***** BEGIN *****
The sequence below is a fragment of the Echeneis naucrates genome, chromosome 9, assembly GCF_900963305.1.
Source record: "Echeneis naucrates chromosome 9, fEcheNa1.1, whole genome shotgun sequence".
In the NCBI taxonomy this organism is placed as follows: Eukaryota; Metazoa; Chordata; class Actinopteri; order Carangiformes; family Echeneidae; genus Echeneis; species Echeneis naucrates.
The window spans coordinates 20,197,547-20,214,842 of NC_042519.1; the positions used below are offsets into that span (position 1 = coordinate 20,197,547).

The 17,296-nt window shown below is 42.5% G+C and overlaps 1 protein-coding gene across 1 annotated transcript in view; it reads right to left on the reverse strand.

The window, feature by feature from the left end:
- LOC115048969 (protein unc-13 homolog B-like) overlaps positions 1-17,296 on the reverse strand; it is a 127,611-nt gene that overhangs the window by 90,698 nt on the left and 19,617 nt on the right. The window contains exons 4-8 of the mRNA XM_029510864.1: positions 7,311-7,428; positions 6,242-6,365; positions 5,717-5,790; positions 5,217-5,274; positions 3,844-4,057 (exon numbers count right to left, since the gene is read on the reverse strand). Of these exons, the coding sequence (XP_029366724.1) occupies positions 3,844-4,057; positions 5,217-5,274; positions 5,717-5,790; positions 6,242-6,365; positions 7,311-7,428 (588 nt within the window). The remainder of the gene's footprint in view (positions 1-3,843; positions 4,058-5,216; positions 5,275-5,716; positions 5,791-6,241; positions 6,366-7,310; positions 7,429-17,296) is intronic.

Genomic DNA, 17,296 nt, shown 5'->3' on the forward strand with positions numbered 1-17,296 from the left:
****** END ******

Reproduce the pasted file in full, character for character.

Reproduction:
The sequence below is a fragment of the Echeneis naucrates genome, chromosome 9, assembly GCF_900963305.1.
Source record: "Echeneis naucrates chromosome 9, fEcheNa1.1, whole genome shotgun sequence".
In the NCBI taxonomy this organism is placed as follows: Eukaryota; Metazoa; Chordata; class Actinopteri; order Carangiformes; family Echeneidae; genus Echeneis; species Echeneis naucrates.
The window spans coordinates 20,197,547-20,214,842 of NC_042519.1; the positions used below are offsets into that span (position 1 = coordinate 20,197,547).

The 17,296-nt window shown below is 42.5% G+C and overlaps 1 protein-coding gene across 1 annotated transcript in view; it reads right to left on the reverse strand.

The window, feature by feature from the left end:
- LOC115048969 (protein unc-13 homolog B-like) overlaps positions 1-17,296 on the reverse strand; it is a 127,611-nt gene that overhangs the window by 90,698 nt on the left and 19,617 nt on the right. The window contains exons 4-8 of the mRNA XM_029510864.1: positions 7,311-7,428; positions 6,242-6,365; positions 5,717-5,790; positions 5,217-5,274; positions 3,844-4,057 (exon numbers count right to left, since the gene is read on the reverse strand). Of these exons, the coding sequence (XP_029366724.1) occupies positions 3,844-4,057; positions 5,217-5,274; positions 5,717-5,790; positions 6,242-6,365; positions 7,311-7,428 (588 nt within the window). The remainder of the gene's footprint in view (positions 1-3,843; positions 4,058-5,216; positions 5,275-5,716; positions 5,791-6,241; positions 6,366-7,310; positions 7,429-17,296) is intronic.

Genomic DNA, 17,296 nt, shown 5'->3' on the forward strand with positions numbered 1-17,296 from the left: